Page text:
Future Shock: Is Copying Inevitable in the Crypto World?

Jonathan Stoker Feb 01, 2024, 23:20pm 98 views

Future Shock: Is Copying Inevitable in the Crypto World?

Code Plagiarism in Crypto: The Case of Blast and Optimism

Blockchain researcher 0xKaden recently accused Blast, a controversial crypto project, of copying OptimismOptimism$3.67 -1.41%'s code and presenting it as original. Blast is a project that has spurred interest as well as criticism. The project, despite employing questionable marketing strategies, successfully raised over $1 billion last year. The primary charge levelled against Blast is the theft of work already published by Optimism, one of EthereumEthereum$2,315 -2.42%'s largest L2s.

What did Blast do?

0xKaden highlighted that Blast had put a BSL license on Optimism's code, which is under an MIT license. The MIT license is a permissive software license credited to the Massachusetts Institute of Technology. It gives copyright credit to authors but allows others to access, remix, and use code freely, usually with proper credit given. In contrast, the Business Source License (BSL) does not subscribe to the open-source philosophy.

Close on the heels of 0xKaden's accusation, another pseudonymous blockchain detective known as Pop Punk, spotted that sections of Blast and Optimism's code were indeed identical, barring a few minor adjustments.

Controversies Surrounding Blast

This is not the inaugural controversy centering around Blast. The project had an impressive pedigree, with backing from respected venture capital firm Paradigm and Tieshun "Pacman" Roquerre, the brains behind the highly successful decentralized NFT exchange Blur. However, the project faced significant controversy following its launch.

When launched, Blast had only implemented a one-way bridge allowing depositing of funds, but not withdrawal, which could only be done in February 2024 at the earliest. Additionally, Blast raised over $1.1 billion before hiring engineers, highlighting potential security issues.

Another point of contention was Blast's aggressive solicitation of deposits and the hyping of the project. The project promised an airdrop in May, determined through a points system. This move was criticized by Dan Robinson, a general partner at Paradigm, who stated that it cheapened the efforts of a serious team and set an unhealthy precedent for other projects.

Blast's Business Model

Despite its controversies, Blast's business model is an interesting one. The project plans to provide annual yields around 4%-5% earned by depositing ETH on Lido and leveraging MakerDAO's DAI Savings Rate. Blast also intends to incentivize growth through a referral system and other gamified ways of earning points. One of their propositions is to incentivize outside development by allotting 100% of gas fees to developers working on the network.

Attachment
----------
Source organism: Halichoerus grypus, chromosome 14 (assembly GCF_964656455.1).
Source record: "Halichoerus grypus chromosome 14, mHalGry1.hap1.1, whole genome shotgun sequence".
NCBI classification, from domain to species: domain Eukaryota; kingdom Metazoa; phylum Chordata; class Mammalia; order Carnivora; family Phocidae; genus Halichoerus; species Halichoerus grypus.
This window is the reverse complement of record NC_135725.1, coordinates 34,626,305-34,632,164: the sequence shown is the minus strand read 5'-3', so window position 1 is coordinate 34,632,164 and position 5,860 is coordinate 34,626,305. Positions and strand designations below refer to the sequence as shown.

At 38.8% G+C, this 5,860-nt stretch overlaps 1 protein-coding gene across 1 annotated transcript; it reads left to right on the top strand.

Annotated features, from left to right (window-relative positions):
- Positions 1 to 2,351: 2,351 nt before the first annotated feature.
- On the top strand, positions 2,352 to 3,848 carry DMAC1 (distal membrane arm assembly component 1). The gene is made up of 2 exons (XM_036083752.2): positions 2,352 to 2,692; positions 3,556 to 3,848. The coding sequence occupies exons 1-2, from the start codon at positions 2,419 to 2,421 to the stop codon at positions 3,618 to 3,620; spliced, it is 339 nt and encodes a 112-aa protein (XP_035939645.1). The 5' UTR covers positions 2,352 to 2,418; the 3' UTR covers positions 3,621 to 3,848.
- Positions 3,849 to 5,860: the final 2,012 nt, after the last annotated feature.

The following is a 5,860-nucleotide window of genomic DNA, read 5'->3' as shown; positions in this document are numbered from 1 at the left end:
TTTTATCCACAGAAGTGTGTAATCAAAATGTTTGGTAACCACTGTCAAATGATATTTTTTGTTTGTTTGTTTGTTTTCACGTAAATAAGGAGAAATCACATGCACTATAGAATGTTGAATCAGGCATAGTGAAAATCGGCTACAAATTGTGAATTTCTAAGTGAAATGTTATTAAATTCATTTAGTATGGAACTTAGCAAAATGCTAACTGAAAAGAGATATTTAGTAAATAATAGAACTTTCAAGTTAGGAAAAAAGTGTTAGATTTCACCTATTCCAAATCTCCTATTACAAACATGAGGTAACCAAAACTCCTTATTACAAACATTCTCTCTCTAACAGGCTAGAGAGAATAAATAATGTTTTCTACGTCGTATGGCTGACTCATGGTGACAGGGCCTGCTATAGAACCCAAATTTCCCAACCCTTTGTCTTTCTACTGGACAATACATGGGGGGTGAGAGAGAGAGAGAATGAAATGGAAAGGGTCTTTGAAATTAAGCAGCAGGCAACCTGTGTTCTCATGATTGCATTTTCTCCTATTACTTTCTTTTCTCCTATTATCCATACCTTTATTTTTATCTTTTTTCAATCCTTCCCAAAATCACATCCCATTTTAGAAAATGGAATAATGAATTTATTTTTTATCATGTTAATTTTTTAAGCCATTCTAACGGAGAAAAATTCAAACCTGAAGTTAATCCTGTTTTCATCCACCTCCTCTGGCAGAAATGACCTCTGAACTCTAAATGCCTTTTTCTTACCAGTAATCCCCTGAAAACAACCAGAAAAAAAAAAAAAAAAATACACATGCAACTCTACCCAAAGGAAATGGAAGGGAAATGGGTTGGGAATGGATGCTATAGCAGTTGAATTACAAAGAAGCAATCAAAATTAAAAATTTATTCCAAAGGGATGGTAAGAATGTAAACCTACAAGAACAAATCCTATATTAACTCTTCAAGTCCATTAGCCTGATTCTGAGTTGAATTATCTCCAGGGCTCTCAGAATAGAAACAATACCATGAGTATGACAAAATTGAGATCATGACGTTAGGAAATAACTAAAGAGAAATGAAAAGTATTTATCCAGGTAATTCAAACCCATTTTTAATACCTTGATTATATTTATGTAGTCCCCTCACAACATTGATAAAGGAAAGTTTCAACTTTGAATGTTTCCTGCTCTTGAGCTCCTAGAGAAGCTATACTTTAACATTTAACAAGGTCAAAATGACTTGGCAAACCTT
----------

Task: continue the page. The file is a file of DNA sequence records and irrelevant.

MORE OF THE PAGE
The Blast Controversy: A Matter of Norms

The question is now about the extent to which a project like Blast can bend the cultural norms of crypto and the law itself to make a name for itself and build a user base. Although copying code is a standard practice in crypto, since open-source communities view information sharing as beneficial, Blast's decision to copyright code, especially code it appears to have copied, signals a deviation from these norms. The MIT license is permissionless, which means Blast was free to use, remix and distribute Optimism's code as long as its version was also made open-source.

Is There a Precedent for Plagiarism in Crypto?

Plagiarism issues have occurred in the crypto space. For instance, Matter Labs and PolygonPolygon$0.967 -3.65% had a dispute over the failure of the former to appropriately credit the latter for using its open-source code. Another example is Uniswap, which sparked controversy when it announced its upcoming V4 release under a slightly-restrictive license, aiming to benefit from its intellectual property for a longer duration. These situations highlight the complexities and lack of clear-cut solutions in a space where even rivals are collaborators due to the design of open blockchains.

While copyright protections exist to ensure that those who contribute something meaningful derive benefits from their work, the matter at hand is what exactly Blast is contributing and whether it merits legal protection. These are issues that require further exploration and discourse in the rapidly evolving world of blockchain and cryptocurrency.

Edited by Jonathan Stoker

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